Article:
• Disclose a username or password for the purpose of gaining access to the employee or applicant's personal social media;
  • Access their personal social media in the employer's presence; or
  • Divulge any personal social media.

Employers are also prohibited from retaliating or threatening to retaliate against an employee or applicant who refuses to comply with a request or demand that violates the statute.

Despite the statute's broad definition of social media and its restrictive prohibitions on employers, it does provide some exceptions under which employers may request and gain access to employees' personal social media. For each exception, however, pitfalls exist. Employers need to know them in order to avoid costly mistakes.

Accessing Social Media As Part Of An Investigation
The statute does not affect an employer's existing rights to obtain personal social media “reasonably believed to be relevant” to an investigation of employee misconduct. Under this exception, the employer may only access the employee's personal social media under the condition that it is used strictly for purposes of the investigation or a related proceeding. While the statute does not define what “reasonably believed to be relevant” means, California Courts evaluate employee privacy concerns utilizing a balancing test, weighing the employee's reasonable expectation of privacy against the employer's legitimate business needs for accessing the information. It is wise for employers to evaluate each instance carefully before requesting an employee to divulge his or her personal social media under this exception.

Employer-Issued Electronic Devices
The statute does not preclude an employer from requiring an employee to disclose a username and password for the purpose of accessing an employer-issued electronic device such as a computer, smartphone or e-mail account. Employers should exercise caution, however, before digging through an employee's use of personal social media on the employer-issued device.

It is a violation of the federal Stored Communications Act to access a restricted or password protected site without the owner's consent. So, while it is permissible for an employer to require an employee to provide his or her password for access to the employer-issued device, an employer may be violating the law by accessing social media information on the device. For instance, having the IT department look up the employee's Facebook password stored on the employer-issued device in order to gain access the employee's personal Facebook page.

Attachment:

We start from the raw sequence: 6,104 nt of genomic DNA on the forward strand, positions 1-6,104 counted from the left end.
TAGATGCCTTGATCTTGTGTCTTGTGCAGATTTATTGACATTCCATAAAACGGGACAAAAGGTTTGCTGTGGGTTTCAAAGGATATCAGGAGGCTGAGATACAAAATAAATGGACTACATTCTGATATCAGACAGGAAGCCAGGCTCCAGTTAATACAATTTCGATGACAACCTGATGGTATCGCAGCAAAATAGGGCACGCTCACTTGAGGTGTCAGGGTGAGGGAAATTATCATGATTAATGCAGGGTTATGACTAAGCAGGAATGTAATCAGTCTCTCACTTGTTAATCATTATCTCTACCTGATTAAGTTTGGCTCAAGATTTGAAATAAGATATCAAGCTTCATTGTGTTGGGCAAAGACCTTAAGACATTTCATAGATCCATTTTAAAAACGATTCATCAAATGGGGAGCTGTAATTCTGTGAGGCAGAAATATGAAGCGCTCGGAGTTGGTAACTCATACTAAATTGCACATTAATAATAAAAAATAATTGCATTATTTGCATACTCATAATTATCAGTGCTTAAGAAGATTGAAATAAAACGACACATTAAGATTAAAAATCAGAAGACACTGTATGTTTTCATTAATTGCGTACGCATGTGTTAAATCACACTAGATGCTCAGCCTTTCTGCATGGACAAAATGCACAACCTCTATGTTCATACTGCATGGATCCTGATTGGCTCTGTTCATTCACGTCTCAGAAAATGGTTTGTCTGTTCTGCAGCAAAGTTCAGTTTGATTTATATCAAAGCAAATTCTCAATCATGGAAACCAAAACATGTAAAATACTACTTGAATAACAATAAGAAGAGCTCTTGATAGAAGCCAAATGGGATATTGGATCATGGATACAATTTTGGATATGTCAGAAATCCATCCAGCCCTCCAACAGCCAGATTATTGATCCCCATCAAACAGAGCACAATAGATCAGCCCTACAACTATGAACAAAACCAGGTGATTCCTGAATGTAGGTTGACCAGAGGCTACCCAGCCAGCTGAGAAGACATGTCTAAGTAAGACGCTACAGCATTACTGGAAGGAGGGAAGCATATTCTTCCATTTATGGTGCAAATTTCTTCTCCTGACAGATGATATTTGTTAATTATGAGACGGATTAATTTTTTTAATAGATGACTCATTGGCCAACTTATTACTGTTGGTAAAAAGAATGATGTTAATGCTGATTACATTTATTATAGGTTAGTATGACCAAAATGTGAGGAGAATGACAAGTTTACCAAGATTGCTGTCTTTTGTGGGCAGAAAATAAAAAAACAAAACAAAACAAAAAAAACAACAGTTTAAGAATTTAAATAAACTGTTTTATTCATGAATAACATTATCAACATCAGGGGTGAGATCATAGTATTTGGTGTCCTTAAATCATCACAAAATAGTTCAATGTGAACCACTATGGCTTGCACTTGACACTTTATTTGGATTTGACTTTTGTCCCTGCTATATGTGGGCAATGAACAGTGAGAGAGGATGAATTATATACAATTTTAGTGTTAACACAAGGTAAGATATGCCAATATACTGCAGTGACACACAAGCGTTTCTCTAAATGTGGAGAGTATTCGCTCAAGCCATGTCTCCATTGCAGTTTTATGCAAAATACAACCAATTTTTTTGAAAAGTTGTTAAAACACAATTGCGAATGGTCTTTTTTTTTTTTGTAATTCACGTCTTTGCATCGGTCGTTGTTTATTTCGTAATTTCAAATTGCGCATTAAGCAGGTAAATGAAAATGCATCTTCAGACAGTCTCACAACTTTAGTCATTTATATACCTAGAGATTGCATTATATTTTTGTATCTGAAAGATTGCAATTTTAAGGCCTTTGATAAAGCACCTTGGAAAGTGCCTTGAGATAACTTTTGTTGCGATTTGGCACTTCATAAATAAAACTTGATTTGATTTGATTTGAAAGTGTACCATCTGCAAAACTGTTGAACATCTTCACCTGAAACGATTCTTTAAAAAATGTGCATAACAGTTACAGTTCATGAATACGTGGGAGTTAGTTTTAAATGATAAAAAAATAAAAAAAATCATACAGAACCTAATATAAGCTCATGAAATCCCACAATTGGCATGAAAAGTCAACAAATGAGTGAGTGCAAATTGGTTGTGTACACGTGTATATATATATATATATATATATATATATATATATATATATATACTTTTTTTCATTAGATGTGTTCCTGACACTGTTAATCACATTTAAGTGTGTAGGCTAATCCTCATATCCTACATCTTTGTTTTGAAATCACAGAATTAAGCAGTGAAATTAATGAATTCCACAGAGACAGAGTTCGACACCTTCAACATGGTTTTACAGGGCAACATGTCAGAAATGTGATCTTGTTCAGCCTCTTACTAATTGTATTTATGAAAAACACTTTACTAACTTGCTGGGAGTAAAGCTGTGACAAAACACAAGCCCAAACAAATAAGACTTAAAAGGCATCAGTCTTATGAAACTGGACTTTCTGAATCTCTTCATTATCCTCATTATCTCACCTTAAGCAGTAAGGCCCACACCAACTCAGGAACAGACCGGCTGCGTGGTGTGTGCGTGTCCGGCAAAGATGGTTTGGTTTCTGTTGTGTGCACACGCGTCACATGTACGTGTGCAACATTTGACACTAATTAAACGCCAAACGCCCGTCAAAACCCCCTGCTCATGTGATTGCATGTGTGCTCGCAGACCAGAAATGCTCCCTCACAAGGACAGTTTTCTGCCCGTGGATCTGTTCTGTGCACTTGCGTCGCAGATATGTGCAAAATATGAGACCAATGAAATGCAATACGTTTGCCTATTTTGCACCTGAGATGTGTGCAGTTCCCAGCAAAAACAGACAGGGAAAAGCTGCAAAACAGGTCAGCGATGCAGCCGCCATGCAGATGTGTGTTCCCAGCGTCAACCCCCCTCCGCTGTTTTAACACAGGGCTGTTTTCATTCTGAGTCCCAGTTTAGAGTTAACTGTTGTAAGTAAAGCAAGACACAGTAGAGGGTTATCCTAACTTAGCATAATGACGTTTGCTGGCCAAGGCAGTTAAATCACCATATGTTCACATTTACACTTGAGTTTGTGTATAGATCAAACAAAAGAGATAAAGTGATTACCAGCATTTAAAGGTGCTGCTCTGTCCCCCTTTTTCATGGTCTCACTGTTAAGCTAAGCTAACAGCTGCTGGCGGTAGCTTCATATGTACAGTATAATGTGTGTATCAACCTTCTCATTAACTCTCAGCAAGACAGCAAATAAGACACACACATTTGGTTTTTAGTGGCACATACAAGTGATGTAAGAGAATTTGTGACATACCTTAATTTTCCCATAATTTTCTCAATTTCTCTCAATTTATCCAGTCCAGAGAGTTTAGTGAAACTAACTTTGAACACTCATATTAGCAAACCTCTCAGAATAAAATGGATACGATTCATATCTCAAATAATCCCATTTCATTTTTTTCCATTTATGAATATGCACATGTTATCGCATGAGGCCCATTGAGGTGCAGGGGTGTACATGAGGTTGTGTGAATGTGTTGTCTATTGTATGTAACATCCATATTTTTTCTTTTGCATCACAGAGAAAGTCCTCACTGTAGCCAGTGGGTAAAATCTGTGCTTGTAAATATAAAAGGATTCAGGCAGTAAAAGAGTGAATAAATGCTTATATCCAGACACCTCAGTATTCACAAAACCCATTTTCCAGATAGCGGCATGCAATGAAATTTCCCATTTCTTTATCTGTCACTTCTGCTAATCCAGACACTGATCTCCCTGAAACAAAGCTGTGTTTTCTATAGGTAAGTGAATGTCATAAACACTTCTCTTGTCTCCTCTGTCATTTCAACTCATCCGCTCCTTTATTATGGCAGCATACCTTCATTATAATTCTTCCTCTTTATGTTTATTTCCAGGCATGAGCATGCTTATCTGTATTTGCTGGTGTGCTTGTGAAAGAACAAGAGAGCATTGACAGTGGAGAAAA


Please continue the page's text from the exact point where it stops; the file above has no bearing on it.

Adverse Action Against Employees
The statute does not prohibit an employer from terminating or taking adverse action against an employee or applicant if otherwise permitted by law. For instance, an employer may discipline an employee for violating company policy and using personal social media during work time. Nor does the statute specifically prohibit employers from accessing publicly available social media. This means that employers may view the personal social media of its employees that is available to the general public on the internet, such as blogs and other websites that do not restrict user access.

But, before taking any adverse action against an employee based upon the content of his or her personal social media, employers must keep in mind that California law prohibits employers from discriminating against an employee based upon the employee's lawful conduct occurring away from the employer's premises during non-work hours. Moreover, the National Labor Relations Board has held that employees may use social media to voice concerns over working conditions. While an employee complaining about working conditions or an issue with a manager on his or her Facebook page may reflect negatively upon the organization, the employee's use of social media to criticize working conditions may qualify as protected speech for which an employee cannot be lawfully disciplined.

What Is An Employer To Do?
First, be patient. The law develops at a snail's pace compared to the development of new technology and cultural trends. More guidance will come. In the meantime, employers should approach social media issues with careful consideration and planning. This should start with the development of a written social media policy, and not a sample or template policy. The policy needs to be specifically tailored to the employer and should discusses the importance of social media, the impact that social media has on the workplace, and how employee's use of social media reflects upon the organization. The policy should also define the permitted use of technology owned by the organization and employee's expectations of privacy or lack thereof.

If an employer elects to have a policy restricting personal social media use during work hours, it should ensure that the policy is applied even-handedly to avoid claims of discrimination. Employers should also consider the pros, cons and legal issues that relate to restrictions on supervisors' social media interaction with subordinates. For most organizations, it would be advisable to inform employees that they are not required to interact with supervisors on personal social media and will not be retaliated against for refusing to interact with supervisors.

A carefully planned and well written social media policy that outlines the organization's goals and expectations of employees' use of personal social media can help ensure compliance with the new rules and prevent costly disputes with employees.